The Cartel System of States: An Economic Theory of International Politics
Avidit Acharya, Alexander Lee
The people who live in border towns often have closer relations with people across their immediate borders than with people in the same country as them. Despite how intertwined these border communities often are, neither community can access the governmental institutions of the nation on the other side. Why are the citizens of neighboring regions that lie across an international border often subject to very different governance systems? More broadly, why can't public services be bought piecemeal, on an a-la-carte basis, with governments competing to provide higher quality services at the lowest cost in a marketplace for government services? These questions lie at the heart of modern International Relations.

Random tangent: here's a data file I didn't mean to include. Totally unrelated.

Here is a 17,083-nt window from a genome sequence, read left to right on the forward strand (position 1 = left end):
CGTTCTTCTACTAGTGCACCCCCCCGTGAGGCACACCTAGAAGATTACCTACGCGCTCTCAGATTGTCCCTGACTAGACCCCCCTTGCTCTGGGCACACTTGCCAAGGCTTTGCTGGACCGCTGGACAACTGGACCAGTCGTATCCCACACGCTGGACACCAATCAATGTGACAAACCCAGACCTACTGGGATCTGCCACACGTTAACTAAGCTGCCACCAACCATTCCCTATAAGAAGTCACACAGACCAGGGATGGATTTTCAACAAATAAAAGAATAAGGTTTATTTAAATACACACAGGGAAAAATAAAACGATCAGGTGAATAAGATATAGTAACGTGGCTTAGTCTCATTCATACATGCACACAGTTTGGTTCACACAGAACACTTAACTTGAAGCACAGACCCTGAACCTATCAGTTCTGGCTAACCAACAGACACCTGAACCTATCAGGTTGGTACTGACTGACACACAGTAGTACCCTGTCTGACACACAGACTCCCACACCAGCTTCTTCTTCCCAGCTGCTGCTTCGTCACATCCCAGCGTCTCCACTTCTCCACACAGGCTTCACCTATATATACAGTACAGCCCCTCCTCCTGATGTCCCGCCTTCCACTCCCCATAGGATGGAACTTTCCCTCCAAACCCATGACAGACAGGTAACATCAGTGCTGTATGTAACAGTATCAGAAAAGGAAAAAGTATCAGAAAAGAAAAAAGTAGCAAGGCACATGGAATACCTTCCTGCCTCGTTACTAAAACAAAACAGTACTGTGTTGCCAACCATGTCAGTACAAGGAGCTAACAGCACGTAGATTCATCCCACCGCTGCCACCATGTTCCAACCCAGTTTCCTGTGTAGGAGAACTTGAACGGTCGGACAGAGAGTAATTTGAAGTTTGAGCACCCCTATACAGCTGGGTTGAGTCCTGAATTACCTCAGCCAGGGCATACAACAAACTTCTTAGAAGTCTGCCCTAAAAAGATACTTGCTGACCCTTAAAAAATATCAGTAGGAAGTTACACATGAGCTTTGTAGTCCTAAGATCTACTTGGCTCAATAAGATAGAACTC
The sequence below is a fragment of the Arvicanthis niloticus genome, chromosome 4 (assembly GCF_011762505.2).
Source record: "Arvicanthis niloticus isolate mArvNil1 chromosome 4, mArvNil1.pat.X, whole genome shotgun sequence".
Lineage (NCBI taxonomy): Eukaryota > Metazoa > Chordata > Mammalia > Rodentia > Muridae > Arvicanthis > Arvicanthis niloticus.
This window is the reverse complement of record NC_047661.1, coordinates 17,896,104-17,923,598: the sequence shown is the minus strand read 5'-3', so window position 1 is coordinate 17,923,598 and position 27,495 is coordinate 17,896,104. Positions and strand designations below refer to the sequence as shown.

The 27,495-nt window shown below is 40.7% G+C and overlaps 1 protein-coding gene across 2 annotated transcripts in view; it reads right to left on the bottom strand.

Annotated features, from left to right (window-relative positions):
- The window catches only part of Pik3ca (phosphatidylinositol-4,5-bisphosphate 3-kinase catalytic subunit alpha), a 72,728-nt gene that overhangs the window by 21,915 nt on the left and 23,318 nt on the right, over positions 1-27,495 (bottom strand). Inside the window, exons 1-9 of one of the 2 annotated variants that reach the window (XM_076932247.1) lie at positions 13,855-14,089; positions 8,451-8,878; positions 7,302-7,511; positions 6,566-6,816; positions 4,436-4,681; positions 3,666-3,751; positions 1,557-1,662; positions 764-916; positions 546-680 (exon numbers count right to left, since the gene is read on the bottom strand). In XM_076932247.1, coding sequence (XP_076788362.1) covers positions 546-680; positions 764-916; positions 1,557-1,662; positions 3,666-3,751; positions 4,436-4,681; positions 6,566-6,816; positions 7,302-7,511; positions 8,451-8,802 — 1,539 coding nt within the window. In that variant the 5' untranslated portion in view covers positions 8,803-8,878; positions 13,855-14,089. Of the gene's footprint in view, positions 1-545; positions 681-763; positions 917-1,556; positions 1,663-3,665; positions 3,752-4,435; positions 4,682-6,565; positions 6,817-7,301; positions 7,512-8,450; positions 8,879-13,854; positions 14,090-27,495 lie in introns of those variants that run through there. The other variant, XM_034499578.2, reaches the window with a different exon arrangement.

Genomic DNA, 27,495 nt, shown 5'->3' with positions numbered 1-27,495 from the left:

In The Cartel System of States, Avidit Acharya and Alexander Lee provide a powerful and field-shaping theory to address a fundamental issue in world politics: the character of the territorial nation-state. They contend that the modern territorial state system works as an economic cartel in which states have local, bounded monopolies in governing their citizens. States refuse to violate each other's monopolies, even when they could do so easily. Acharya and Lee examine what makes this system stable, when and how it emerged, how it spread, how it has been challenged, and what led it to be so resilient over time. Drawing from the centuries long process of modern state formation, The Cartel System of States explains both how the present system of territorial states--by no means a foregone conclusion in retrospect--took over the world and how it might change in the future.